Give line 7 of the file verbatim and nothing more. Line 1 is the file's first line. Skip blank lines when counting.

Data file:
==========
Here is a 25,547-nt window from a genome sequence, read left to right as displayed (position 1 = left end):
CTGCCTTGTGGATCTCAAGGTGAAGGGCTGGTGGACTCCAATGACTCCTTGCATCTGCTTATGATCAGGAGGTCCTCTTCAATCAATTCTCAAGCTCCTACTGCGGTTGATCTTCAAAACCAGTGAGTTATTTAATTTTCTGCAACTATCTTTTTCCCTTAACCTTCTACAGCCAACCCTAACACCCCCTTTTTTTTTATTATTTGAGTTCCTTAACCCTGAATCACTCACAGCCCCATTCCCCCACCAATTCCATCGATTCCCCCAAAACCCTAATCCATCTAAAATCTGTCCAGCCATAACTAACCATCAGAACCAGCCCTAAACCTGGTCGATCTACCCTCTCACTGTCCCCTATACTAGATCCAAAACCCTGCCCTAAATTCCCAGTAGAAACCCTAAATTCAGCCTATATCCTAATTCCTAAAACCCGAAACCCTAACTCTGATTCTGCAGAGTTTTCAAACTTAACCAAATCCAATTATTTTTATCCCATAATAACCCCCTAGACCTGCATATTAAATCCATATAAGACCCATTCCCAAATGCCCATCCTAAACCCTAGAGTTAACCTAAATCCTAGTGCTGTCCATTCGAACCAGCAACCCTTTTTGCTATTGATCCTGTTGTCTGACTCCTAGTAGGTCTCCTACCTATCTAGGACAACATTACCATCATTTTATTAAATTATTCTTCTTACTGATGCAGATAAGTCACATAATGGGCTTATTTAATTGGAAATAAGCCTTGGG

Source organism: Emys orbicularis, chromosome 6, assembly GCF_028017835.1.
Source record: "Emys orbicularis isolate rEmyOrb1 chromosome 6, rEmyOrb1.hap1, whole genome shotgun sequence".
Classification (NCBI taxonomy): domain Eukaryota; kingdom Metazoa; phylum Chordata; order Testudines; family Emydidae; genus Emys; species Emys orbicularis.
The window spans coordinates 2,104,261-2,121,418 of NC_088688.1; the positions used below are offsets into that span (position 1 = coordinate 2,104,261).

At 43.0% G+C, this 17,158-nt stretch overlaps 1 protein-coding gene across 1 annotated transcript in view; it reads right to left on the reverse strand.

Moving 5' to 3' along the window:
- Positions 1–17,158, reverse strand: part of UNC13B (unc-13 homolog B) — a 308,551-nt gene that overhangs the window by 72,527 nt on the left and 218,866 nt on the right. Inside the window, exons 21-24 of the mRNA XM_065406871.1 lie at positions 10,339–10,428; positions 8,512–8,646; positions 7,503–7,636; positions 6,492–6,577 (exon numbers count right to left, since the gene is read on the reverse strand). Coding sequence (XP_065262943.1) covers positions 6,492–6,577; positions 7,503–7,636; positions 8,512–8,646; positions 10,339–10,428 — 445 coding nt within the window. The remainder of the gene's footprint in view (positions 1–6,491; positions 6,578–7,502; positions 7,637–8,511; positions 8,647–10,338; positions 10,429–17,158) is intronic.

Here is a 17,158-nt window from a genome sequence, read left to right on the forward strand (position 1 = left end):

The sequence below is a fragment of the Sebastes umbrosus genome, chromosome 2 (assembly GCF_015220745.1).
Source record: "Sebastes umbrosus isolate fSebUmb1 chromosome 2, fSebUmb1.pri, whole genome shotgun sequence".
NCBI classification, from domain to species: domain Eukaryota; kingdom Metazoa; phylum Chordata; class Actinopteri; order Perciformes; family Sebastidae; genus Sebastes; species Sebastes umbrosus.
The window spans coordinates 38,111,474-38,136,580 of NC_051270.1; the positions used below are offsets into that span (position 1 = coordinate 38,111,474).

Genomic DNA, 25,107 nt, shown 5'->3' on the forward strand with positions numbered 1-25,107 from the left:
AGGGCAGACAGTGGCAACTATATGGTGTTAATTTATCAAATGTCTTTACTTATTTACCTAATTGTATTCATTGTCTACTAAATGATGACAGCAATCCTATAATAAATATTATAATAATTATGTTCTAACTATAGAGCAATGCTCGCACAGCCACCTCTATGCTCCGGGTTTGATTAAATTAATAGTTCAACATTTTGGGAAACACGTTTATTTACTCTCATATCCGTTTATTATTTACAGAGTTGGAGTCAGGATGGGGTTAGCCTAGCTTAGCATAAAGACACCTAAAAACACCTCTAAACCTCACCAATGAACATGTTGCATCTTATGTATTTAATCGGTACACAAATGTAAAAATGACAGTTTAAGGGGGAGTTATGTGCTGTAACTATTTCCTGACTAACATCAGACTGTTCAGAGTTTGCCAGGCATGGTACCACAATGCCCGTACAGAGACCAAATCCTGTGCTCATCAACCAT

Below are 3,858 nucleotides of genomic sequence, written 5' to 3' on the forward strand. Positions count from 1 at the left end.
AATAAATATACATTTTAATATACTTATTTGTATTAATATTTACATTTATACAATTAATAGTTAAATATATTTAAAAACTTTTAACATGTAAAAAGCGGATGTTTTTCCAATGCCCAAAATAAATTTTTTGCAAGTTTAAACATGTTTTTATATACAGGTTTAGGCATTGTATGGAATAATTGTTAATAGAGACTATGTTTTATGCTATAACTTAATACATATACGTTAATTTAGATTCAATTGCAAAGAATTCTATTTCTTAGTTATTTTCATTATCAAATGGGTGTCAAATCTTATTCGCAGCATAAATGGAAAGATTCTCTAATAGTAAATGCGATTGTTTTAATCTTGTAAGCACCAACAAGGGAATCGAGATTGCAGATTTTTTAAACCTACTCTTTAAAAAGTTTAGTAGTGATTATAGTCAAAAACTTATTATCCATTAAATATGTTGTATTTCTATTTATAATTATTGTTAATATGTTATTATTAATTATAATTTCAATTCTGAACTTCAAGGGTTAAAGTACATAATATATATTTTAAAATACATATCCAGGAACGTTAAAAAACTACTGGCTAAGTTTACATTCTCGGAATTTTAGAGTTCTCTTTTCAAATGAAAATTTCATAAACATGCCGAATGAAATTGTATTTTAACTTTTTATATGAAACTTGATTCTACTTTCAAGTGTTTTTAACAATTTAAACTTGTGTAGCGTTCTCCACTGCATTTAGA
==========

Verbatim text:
At 43.0% G+C, this 17,158-nt stretch overlaps 1 protein-coding gene across 1 annotated transcript in view; it reads right to left on the reverse strand.